Local Diversity Consultant Tiffany Jana Offers Recommendations for President-Elect Donald Trump 

Tiffany Jana, co-author of "Overcoming Bias: Building Authentic Relationships across Differences.”
  • Tiffany Jana, co-author of "Overcoming Bias: Building Authentic Relationships across Differences.”

For Tiffany Jana, the election-season timing of her new book on overcoming bias couldn’t have been better. Even if the reason was disappointing to half the country.

Jana serves as chief executive and president of Richmond-based TMI Consulting, which specializes in diversity and inclusion management. She and her husband, Matthew Freeman -- a restaurant reviewer for Style -- launched their book, “Overcoming Bias: Building Authentic Relationships across Differences,” Nov. 1.

That means it came out a week before the country had a clear vote tally of its profound division. With Donald Trump and his transition team in the midst of cabinet appointments and filling jobs, a political strategy firm in D.C. has asked Jana to write a series of recommendations for the president-elect.

“It’s a very strange thing to have someone say we need you to make a set of recommendations for the president,” Jana says.

She notes that she still has some praying and discerning to do, but expects to be finished by the end of the week.

Some of the precepts of the couple’s book will “factor prominently,” she says. “There will be mentioning of things like taking time to listen and seeking out and cultivating environments that are inclusive of difference.”

Jana’s background in marketing has led her to work with several influential companies to promote the book, including political consulting firm Smoot Tewes, connected D.C. insiders who raised money for President Barack Obama’s campaign.

They’re working to position the book’s authors as “thought leaders” in troubled times -- and are arranging for Jana’s work to get in front of Trump.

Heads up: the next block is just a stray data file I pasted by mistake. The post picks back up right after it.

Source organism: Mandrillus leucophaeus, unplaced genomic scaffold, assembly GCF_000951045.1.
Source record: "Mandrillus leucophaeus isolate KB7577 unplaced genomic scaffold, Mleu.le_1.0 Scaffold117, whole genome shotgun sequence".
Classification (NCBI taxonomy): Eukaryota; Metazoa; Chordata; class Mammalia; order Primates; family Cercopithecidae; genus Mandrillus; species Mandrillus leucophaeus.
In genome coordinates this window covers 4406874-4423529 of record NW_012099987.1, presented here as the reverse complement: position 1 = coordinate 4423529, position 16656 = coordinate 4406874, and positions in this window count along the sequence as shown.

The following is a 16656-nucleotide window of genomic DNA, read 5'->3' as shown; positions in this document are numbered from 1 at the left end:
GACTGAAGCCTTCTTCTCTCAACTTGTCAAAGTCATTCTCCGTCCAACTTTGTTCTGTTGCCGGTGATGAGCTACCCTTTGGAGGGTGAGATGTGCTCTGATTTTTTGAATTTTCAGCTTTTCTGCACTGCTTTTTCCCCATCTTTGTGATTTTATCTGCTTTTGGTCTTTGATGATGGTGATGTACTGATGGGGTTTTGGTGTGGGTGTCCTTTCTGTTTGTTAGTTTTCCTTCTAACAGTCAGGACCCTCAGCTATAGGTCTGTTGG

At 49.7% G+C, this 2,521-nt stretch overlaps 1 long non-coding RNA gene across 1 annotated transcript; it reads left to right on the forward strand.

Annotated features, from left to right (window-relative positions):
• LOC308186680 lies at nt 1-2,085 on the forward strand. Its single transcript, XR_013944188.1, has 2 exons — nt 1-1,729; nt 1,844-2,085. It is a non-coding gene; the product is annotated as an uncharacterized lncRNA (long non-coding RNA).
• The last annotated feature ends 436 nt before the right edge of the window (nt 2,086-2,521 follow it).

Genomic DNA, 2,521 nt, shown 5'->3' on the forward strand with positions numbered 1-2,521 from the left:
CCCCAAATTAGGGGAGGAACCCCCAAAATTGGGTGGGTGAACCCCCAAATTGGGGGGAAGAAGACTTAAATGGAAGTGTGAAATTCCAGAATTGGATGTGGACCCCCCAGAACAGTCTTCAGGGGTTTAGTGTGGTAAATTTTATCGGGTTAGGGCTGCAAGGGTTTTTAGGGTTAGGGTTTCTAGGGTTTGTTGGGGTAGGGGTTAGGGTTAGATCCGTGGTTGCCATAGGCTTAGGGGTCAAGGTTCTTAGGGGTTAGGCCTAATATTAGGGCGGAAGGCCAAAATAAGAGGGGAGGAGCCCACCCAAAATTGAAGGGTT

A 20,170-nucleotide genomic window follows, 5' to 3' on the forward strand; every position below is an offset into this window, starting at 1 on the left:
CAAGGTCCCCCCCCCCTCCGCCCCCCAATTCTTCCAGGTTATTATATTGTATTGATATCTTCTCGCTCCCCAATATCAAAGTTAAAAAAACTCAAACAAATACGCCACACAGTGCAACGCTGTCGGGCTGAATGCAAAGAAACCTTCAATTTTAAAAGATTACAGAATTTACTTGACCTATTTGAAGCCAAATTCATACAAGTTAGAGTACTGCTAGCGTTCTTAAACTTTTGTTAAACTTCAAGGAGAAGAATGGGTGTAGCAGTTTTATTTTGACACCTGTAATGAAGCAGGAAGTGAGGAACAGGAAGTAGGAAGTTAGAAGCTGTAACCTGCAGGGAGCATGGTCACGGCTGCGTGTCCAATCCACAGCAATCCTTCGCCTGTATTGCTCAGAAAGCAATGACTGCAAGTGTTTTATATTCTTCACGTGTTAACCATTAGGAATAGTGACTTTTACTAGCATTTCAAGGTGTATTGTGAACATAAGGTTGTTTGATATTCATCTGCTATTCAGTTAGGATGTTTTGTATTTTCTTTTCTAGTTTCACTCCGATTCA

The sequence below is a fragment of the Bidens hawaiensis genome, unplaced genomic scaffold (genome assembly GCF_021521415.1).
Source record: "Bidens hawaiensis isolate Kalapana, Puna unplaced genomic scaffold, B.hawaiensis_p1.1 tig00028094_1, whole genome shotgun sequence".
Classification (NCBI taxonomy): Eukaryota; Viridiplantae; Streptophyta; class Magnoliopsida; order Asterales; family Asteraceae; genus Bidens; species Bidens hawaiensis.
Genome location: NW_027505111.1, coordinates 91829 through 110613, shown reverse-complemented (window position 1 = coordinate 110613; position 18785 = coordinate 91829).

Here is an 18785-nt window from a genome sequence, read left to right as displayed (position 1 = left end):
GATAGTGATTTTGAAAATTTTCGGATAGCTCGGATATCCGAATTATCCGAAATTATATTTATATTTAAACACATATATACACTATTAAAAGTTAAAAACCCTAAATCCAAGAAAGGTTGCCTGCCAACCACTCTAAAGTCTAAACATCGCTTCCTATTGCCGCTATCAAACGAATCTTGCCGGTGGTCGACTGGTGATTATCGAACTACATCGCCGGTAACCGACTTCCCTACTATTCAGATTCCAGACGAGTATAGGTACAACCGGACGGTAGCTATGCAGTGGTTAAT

Jana says she’ll be treating Trump as if he was a client, recommending how to handle the bias that became a storyline of the campaign and tinges some of his administration picks. She says one of her friends with branding experience, Josh Epperson, advised her to play to Trump’s ego.

“He had an clever angle. It was more an approach to winning,” Jana says. “He noted that this guy is clearly into looking like he’s right all the time. So he suggested I frame it in a way, of, ‘Here’s how you can show everyone you’re right.’ I think that’s a brilliant strategy. The more it plays to his ego, the more likely he is to take it in.”

As for the release of their book during the last week of the election, she says she didn’t time it like this on purpose. “I did not have a crystal ball,” she says, laughing. “I was imagining a completely different outcome.”

The book got an immediate shout-out blurb from Sen. Tim Kaine, who wrote that the authors “take a tough issue that almost immediately raises everyone’s defenses and break it down in simple and practical ways.”

Jana, a former Style Weekly Top 40 Under 40 recipient, was recently named as co-chairwoman of the transition committee for Richmond Mayor-elect Levar Stoney, which she calls an extreme honor.

“It means the world to have Richmond asking for our expertise,” she says. “I was just in New York and Spain working, and it’s just awesome to be able to help out my city.”

Jana’s book launch at Chop Suey Books in Carytown was so popular that it sold out, and she says elsewhere the book has been taking off. That hasn’t necessarily translated to more business for TMI Consulting.

“I never positioned TMI as the Olivia Pope of Richmond,” she says, referring to the fictional black television character from “Scandal.”

She’s had conversations with local business owners facing social-media backlash from ill-conceived comments on race, she says: “But I don’t know if that’s the direction I want to go yet. I’m still figuring that out.”

Jana also has a webcast scheduled for Dec. 7, through the American Management Association. The book is available on Kindle and Audible, with Jana reading the text.

“I’ve been overwhelmingly surprised by how receptive people are to the book,” she adds before boarding a plane. “When people pick up the book and read it, they’re owning the fact that they might have bias. That takes courage.”

“We now have a situation where no one in this country can pretend this divide doesn’t exist. But good people on both sides say they don’t know where to begin. This book really does give people that opportunity and that makes me so happy.”


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